Health Advocates Encourage Schools to Expand Playground, Gym Access
More than 17 percent of children in Ohio were obese in a 2011 study by the Centers for Disease Control and Prevention.
Jim Bischoff is chairman for the American Heart Association’s Ohio chapter. He urges the importance of changing this trend early on in order to promote a healthy lifestyle into adulthood.
“We have way too many children who are overweight," Bischoff said. "And I think the most startling fact is the fact that given the way the health of children is going today in the early onset of obesity and diabetes, the kids aren’t going to live as long as their parents are. And I don’t believe that’s the kind of legacy that we want.”
In order to avoid such a legacy, Bischoff believes kids and families need to become more active. He says the state can help by expanding access to areas that promote physical activity. That’s why the American Heart Association is working with state lawmakers to revise liability laws on school grounds.
Bischoff says there are way too many schools around the state that close off their playgrounds and gymnasiums to the public in fear of being liable for any problems that might occur.
“Some schools have felt threatened that if there were an accident on the property and they didn’t have appropriate supervision, there are a number of other issues that they've felt made them feel vulnerable to a liability suit. So rather than open it up and make themselves legally vulnerable in any way in a sense of protecting the taxpayers -- and the taxpayers' money -- they’ve chosen to just not open the facility.”
Encouraging access to these spaces means the school districts can enter into agreements with community organizations and businesses to hold events and workout classes.
Dr. Mary Chace is a professor of public health education at Wright State University. She adds that these school gymnasiums can be especially important to preserving children’s health during the cold winter months.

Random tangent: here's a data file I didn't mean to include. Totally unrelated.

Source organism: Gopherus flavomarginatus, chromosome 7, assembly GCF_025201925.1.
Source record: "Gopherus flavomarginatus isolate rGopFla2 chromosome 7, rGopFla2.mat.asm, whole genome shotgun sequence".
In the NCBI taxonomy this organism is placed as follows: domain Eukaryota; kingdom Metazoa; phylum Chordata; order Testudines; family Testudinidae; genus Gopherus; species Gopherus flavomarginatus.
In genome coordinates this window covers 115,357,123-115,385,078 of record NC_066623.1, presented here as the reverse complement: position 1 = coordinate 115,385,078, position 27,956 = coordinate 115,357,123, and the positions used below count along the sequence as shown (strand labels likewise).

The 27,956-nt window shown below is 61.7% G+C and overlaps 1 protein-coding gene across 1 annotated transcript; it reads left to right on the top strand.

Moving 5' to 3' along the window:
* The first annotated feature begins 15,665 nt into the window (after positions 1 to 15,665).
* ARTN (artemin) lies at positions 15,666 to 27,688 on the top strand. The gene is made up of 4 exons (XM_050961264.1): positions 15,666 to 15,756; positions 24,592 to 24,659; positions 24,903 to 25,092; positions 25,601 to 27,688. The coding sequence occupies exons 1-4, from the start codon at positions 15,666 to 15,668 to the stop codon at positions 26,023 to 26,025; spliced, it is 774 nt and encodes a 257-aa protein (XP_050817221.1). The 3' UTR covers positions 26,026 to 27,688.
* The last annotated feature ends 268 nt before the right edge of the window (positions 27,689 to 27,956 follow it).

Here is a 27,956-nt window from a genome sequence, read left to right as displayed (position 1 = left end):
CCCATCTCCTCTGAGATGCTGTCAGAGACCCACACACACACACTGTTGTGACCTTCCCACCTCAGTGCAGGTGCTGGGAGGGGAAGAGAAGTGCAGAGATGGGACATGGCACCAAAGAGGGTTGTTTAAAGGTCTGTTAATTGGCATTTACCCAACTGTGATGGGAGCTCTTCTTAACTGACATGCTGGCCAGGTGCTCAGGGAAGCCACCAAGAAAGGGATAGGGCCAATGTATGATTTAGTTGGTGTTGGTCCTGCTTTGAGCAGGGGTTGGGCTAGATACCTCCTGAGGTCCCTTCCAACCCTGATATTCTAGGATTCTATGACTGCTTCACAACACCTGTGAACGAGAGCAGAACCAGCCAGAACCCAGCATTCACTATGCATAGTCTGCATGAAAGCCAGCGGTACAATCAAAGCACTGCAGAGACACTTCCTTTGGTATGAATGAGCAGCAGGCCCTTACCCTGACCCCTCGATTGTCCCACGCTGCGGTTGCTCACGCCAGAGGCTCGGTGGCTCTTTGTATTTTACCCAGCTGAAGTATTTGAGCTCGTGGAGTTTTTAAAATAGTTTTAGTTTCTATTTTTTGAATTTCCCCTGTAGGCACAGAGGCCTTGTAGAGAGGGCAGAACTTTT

“Here in Ohio we do have poor weather, and we do have part of our year just very difficult to exercise outside," Chace said. "And so we’d like to open the doors to more possibilities, especially for those schools in those areas that don’t have a lot of community spaces for children to be active.”
Chace believes this will help schools on several levels in the long run -- not only could a partnership generate money for the district, but it could also boost relationships in the community and could make voters see school levies differently. Chace says this effort has proven to be successful in other parts of the country.
“We have seen research in other states where several years after schools start opening their doors, we do see more physical activity happening, especially in certain populations – especially Hispanic populations, African American populations – that’re already going to and from the school," she said. "They’re comfortable with it. So we have seen in other states that it’s very effective in getting people physically active.”
The bill to revise liability laws for schools has passed out of committee and now awaits a vote on the House floor.